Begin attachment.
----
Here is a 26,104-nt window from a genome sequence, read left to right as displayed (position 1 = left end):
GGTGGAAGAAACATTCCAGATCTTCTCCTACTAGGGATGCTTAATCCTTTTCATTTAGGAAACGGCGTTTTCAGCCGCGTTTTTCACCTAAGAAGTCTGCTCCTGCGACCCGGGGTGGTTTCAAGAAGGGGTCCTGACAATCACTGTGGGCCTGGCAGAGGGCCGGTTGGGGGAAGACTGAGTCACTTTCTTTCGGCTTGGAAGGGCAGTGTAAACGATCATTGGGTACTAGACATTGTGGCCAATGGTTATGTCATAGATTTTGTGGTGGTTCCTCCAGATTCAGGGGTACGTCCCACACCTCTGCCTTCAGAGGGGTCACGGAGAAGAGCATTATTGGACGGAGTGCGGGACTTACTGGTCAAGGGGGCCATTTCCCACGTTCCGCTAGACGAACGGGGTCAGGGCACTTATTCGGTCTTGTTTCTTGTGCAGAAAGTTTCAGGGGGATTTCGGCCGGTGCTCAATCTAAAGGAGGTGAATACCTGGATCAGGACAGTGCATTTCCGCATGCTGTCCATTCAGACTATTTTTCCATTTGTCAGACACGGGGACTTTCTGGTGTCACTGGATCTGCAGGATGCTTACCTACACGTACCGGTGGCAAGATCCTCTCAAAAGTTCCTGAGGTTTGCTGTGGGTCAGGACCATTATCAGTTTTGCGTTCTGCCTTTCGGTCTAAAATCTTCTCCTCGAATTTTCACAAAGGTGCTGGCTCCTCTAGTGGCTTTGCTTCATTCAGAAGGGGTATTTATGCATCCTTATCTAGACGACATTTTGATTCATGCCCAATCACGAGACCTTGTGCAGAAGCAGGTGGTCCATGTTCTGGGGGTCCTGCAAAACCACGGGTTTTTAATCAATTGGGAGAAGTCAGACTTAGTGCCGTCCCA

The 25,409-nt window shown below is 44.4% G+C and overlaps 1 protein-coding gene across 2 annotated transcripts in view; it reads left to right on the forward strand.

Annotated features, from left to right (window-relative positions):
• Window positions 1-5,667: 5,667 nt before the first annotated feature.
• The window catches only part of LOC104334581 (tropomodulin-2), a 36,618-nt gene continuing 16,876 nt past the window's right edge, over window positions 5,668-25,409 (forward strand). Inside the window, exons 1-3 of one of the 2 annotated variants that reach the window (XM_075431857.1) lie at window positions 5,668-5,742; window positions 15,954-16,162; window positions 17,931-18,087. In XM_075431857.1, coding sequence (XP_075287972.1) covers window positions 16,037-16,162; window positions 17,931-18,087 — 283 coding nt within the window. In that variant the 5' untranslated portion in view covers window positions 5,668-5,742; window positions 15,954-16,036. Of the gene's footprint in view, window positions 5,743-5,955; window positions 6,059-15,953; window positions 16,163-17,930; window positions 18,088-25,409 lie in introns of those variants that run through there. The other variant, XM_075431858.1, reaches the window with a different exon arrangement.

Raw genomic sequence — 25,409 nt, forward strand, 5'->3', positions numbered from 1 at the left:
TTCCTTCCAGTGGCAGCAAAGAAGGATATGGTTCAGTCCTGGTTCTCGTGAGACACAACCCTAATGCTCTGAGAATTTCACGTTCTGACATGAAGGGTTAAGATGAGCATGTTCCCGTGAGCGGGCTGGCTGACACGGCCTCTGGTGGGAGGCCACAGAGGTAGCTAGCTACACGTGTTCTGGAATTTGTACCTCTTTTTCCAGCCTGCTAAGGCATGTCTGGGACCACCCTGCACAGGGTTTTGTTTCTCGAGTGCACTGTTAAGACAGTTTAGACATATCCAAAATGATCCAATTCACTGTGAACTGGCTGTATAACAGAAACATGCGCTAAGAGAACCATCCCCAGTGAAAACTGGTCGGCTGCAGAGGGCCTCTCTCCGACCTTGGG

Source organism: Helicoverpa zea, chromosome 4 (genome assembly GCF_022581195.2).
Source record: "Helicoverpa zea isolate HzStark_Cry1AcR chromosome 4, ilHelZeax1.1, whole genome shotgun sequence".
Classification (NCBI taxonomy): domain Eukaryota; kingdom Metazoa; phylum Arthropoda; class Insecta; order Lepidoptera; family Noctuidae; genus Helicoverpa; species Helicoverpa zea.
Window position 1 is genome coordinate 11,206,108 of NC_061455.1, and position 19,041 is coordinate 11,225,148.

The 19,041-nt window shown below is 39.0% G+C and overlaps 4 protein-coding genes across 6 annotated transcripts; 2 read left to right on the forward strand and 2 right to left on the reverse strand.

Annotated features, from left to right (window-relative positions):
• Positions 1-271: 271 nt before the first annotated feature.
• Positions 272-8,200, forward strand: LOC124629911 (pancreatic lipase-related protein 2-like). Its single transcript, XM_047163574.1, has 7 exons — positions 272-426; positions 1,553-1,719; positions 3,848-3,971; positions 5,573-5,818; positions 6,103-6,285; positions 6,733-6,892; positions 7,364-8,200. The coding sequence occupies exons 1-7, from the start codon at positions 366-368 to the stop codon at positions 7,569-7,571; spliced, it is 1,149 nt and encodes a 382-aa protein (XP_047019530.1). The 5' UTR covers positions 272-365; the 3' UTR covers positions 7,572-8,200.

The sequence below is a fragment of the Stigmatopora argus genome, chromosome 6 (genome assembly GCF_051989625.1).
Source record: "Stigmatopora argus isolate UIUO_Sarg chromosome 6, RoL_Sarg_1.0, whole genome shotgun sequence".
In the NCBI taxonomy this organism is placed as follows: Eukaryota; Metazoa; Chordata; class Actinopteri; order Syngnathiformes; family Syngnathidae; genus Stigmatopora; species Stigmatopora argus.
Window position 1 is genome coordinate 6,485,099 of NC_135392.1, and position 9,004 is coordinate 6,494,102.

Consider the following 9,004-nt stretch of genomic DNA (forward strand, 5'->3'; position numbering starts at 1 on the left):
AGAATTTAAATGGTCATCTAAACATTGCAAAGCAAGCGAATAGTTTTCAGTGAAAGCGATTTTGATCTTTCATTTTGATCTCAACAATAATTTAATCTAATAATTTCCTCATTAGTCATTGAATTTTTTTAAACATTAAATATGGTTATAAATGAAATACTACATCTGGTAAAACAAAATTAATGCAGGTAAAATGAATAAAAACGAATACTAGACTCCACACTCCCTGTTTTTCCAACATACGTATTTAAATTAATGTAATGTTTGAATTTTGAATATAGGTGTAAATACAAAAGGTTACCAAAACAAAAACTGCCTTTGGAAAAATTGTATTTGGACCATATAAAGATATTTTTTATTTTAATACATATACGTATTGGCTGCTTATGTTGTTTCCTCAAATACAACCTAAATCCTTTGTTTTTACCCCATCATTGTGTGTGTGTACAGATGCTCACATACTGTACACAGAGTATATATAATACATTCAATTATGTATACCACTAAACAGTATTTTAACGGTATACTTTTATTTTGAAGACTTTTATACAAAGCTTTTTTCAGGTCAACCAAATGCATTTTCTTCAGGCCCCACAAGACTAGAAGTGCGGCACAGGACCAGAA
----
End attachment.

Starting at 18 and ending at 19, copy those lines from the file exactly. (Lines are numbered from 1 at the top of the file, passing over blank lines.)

Source record: "Stigmatopora argus isolate UIUO_Sarg chromosome 6, RoL_Sarg_1.0, whole genome shotgun sequence".
In the NCBI taxonomy this organism is placed as follows: Eukaryota; Metazoa; Chordata; class Actinopteri; order Syngnathiformes; family Syngnathidae; genus Stigmatopora; species Stigmatopora argus.